Have you ever typed a word so many times that it stops looking real? After submitting 1500 A+ pages to Amazon on behalf of one of our client brands, we can confirm it’s not only words that start to feel a bit strange. Images, layouts, existential concepts—at some point all of these acquired a sheen of unreality, forcing us to step away from the screen and indulge in a fortifying cup of coffee before pressing on.
It’s unfortunate that, despite progress elsewhere towards bulk processes, most brands that sell on Amazon need to submit their enhanced A+ content manually, one at a time. We at Digishare have experience working on hundreds of thousands of pages during our decades of experience but tackling this project illustrated that submitting A+ content at scale has several unique challenges.
Measure Twice, Cut Once
Amazon notoriously has specific requirements when it comes to A+ content assets. Text content needs to abide by a word count. Images need to follow guidelines on content and dimensions. At low volumes, any assets not meeting these standards can prove to be a minor but solvable headache. These can be fixed on a one-by-one basis, and (if you’re smart) the changes are fed back into the sourcing process, so future assets (including localised ones) no longer have this issue.
It feels like a very different problem when, at the end of a months-long process of asset generation by a client, you receive 1000s of images which are the wrong size. In our case, a content agency used by our client had created assets by following guidelines set out by an instructional document. An official Amazon instructional document that, while not recent, was released sometime in the last decade.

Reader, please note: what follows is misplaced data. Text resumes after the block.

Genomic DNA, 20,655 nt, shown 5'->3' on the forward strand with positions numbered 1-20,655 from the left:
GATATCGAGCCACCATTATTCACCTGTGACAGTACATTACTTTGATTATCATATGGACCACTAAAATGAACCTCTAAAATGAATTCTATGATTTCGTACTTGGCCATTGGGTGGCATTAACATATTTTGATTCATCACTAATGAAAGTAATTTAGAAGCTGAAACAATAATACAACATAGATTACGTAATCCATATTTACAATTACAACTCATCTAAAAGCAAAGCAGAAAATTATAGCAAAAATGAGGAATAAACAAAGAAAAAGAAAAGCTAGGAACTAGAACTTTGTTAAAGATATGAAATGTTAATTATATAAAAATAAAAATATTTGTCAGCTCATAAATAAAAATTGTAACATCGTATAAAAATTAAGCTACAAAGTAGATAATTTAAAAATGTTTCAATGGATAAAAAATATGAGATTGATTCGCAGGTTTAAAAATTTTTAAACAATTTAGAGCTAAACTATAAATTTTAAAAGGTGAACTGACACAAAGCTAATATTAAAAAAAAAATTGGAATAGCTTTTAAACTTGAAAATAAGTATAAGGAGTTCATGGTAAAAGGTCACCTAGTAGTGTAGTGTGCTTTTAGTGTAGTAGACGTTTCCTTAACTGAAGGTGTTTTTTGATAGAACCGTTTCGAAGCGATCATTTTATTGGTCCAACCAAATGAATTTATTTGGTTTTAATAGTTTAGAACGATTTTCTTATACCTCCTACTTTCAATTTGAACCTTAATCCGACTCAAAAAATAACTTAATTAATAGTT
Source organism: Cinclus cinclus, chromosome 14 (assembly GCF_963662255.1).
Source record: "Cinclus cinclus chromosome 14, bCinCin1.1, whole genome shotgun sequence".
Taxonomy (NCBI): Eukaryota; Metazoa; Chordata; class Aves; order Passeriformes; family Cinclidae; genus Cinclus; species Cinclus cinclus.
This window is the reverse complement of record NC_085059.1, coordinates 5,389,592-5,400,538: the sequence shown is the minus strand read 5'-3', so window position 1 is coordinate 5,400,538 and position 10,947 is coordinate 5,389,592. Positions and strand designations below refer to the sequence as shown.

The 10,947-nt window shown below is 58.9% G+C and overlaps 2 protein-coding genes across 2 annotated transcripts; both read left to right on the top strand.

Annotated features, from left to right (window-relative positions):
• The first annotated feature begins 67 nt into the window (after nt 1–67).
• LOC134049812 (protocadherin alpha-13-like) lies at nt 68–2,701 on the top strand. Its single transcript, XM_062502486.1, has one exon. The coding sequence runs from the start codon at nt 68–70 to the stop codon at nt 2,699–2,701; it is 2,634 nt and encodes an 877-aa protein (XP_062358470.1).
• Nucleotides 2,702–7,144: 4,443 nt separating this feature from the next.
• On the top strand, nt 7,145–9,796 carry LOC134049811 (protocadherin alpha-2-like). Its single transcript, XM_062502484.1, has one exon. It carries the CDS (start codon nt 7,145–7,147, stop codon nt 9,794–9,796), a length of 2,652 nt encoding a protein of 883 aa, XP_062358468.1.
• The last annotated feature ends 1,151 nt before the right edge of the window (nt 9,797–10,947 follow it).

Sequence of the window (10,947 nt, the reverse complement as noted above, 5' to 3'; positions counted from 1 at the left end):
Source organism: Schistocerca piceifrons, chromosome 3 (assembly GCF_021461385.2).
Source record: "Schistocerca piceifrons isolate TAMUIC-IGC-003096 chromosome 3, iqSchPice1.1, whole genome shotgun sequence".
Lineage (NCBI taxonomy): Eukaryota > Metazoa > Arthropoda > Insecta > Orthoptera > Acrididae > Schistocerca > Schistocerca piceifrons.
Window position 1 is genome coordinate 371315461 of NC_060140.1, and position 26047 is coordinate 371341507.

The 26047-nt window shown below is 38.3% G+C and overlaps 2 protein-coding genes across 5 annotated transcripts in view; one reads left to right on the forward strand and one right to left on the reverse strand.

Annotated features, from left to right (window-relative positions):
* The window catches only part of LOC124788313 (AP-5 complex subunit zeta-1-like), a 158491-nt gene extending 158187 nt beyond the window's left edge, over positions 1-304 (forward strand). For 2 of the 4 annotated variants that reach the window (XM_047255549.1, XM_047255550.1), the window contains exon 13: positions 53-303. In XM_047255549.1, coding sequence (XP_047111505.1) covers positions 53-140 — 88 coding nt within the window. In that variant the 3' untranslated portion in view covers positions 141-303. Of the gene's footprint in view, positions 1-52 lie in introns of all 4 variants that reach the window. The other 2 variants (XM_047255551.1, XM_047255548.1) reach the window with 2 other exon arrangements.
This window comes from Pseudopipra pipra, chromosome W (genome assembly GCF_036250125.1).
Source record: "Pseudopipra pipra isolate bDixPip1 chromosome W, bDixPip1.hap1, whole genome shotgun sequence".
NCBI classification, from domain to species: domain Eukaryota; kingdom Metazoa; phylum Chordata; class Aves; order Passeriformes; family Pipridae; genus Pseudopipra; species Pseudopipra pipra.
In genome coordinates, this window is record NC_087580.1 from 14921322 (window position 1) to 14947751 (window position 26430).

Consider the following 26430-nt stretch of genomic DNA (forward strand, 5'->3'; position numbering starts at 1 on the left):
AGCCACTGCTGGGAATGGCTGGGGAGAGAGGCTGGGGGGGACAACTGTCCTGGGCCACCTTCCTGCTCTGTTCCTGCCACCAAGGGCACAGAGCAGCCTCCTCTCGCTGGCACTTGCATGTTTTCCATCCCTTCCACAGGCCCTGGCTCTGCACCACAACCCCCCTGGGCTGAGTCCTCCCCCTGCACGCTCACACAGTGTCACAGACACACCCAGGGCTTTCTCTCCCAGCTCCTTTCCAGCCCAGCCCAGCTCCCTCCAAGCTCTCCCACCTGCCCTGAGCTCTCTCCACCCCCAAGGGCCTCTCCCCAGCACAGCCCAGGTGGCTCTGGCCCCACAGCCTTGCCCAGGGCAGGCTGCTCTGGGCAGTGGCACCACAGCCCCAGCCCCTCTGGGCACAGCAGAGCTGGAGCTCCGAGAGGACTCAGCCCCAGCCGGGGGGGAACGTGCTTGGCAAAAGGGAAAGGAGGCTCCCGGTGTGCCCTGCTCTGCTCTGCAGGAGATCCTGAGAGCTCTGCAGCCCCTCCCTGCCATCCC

The problem? One of the image dimensions it listed was wrong.
The agency was blameless in thinking that the document they were working from was legitimate, but anyone with Amazon experience could have identified the problem and amended it early in the process. As that didn’t happen, we were faced with thousands of assets that needed more work before they could be considered usable.
When working at scale, even if a process looks clear and straightforward, it is always worth spending the additional time needed to have it examined by experienced eyes. For every minor issue that they spot, they might save you hundreds of hours of work.
Name Your Assets Consistently
It’s vital to organise your process so that when an error is detected, it can be located and fixed as efficiently as possible. Although the A+ submission process itself is resistant to bulk processes, that’s no reason not to organise your content and assets in a way that bulk processes can easily be performed on them.
The simplest way of doing so is by having a consistent file naming structure. If done correctly, you can quickly identify assets according to product SKU, product group, type of asset and so forth.
Even if this proves of little use during the actual Amazon A+ submission process, it provides flexibility and futureproofs your assets for use on other platforms with different systems. Updating or modifying assets is made easier and allows new users to utilise the files in the future without having to refer to an esoteric guide (or visual page mock-up).